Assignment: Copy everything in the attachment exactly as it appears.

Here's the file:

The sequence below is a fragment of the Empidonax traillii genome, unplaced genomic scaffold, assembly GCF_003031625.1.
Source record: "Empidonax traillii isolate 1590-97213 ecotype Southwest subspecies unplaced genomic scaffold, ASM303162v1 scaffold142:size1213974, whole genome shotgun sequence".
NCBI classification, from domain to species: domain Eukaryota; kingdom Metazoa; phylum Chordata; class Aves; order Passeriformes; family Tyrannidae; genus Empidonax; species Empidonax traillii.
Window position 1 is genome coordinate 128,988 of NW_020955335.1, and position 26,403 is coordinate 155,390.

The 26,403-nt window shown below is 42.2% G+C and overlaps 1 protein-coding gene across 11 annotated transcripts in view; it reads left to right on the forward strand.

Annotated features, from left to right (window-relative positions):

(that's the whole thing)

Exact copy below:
The sequence below is a fragment of the Empidonax traillii genome, unplaced genomic scaffold, assembly GCF_003031625.1.
Source record: "Empidonax traillii isolate 1590-97213 ecotype Southwest subspecies unplaced genomic scaffold, ASM303162v1 scaffold142:size1213974, whole genome shotgun sequence".
NCBI classification, from domain to species: domain Eukaryota; kingdom Metazoa; phylum Chordata; class Aves; order Passeriformes; family Tyrannidae; genus Empidonax; species Empidonax traillii.
Window position 1 is genome coordinate 128,988 of NW_020955335.1, and position 26,403 is coordinate 155,390.

The 26,403-nt window shown below is 42.2% G+C and overlaps 1 protein-coding gene across 11 annotated transcripts in view; it reads left to right on the forward strand.

Annotated features, from left to right (window-relative positions):